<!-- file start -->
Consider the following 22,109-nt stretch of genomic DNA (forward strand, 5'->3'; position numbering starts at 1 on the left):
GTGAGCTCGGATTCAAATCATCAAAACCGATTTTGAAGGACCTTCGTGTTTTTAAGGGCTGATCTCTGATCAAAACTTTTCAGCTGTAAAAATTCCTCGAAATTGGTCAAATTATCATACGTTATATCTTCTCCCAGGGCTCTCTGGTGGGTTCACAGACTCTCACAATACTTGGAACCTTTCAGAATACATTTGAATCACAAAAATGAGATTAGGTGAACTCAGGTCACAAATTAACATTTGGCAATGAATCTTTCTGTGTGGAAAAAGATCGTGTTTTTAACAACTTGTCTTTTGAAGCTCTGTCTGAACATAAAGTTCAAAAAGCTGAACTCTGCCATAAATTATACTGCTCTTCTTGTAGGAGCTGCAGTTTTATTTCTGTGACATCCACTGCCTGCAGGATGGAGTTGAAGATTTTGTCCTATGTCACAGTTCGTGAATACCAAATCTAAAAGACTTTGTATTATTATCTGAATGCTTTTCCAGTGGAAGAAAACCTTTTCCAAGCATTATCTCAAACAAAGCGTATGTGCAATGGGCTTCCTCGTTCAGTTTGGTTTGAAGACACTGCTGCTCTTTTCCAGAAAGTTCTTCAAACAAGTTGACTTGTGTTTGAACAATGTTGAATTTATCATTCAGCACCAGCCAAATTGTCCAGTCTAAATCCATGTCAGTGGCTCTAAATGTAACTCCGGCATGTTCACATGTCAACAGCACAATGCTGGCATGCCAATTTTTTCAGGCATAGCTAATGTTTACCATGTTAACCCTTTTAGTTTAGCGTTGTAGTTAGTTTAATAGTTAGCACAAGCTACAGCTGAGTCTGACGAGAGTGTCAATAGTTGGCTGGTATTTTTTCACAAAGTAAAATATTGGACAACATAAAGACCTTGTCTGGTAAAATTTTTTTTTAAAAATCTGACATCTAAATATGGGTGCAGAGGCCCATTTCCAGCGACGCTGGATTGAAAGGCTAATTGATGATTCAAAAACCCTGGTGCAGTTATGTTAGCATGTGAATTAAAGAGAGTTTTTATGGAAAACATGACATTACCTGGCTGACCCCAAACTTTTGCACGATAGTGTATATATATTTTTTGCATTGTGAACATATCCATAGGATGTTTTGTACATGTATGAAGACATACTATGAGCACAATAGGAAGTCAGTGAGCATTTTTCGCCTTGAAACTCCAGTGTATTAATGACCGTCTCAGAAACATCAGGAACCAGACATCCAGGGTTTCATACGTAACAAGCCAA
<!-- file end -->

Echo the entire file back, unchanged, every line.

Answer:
Consider the following 22,109-nt stretch of genomic DNA (forward strand, 5'->3'; position numbering starts at 1 on the left):
GTGAGCTCGGATTCAAATCATCAAAACCGATTTTGAAGGACCTTCGTGTTTTTAAGGGCTGATCTCTGATCAAAACTTTTCAGCTGTAAAAATTCCTCGAAATTGGTCAAATTATCATACGTTATATCTTCTCCCAGGGCTCTCTGGTGGGTTCACAGACTCTCACAATACTTGGAACCTTTCAGAATACATTTGAATCACAAAAATGAGATTAGGTGAACTCAGGTCACAAATTAACATTTGGCAATGAATCTTTCTGTGTGGAAAAAGATCGTGTTTTTAACAACTTGTCTTTTGAAGCTCTGTCTGAACATAAAGTTCAAAAAGCTGAACTCTGCCATAAATTATACTGCTCTTCTTGTAGGAGCTGCAGTTTTATTTCTGTGACATCCACTGCCTGCAGGATGGAGTTGAAGATTTTGTCCTATGTCACAGTTCGTGAATACCAAATCTAAAAGACTTTGTATTATTATCTGAATGCTTTTCCAGTGGAAGAAAACCTTTTCCAAGCATTATCTCAAACAAAGCGTATGTGCAATGGGCTTCCTCGTTCAGTTTGGTTTGAAGACACTGCTGCTCTTTTCCAGAAAGTTCTTCAAACAAGTTGACTTGTGTTTGAACAATGTTGAATTTATCATTCAGCACCAGCCAAATTGTCCAGTCTAAATCCATGTCAGTGGCTCTAAATGTAACTCCGGCATGTTCACATGTCAACAGCACAATGCTGGCATGCCAATTTTTTCAGGCATAGCTAATGTTTACCATGTTAACCCTTTTAGTTTAGCGTTGTAGTTAGTTTAATAGTTAGCACAAGCTACAGCTGAGTCTGACGAGAGTGTCAATAGTTGGCTGGTATTTTTTCACAAAGTAAAATATTGGACAACATAAAGACCTTGTCTGGTAAAATTTTTTTTTAAAAATCTGACATCTAAATATGGGTGCAGAGGCCCATTTCCAGCGACGCTGGATTGAAAGGCTAATTGATGATTCAAAAACCCTGGTGCAGTTATGTTAGCATGTGAATTAAAGAGAGTTTTTATGGAAAACATGACATTACCTGGCTGACCCCAAACTTTTGCACGATAGTGTATATATATTTTTTGCATTGTGAACATATCCATAGGATGTTTTGTACATGTATGAAGACATACTATGAGCACAATAGGAAGTCAGTGAGCATTTTTCGCCTTGAAACTCCAGTGTATTAATGACCGTCTCAGAAACATCAGGAACCAGACATCCAGGGTTTCATACGTAACAAGCCAA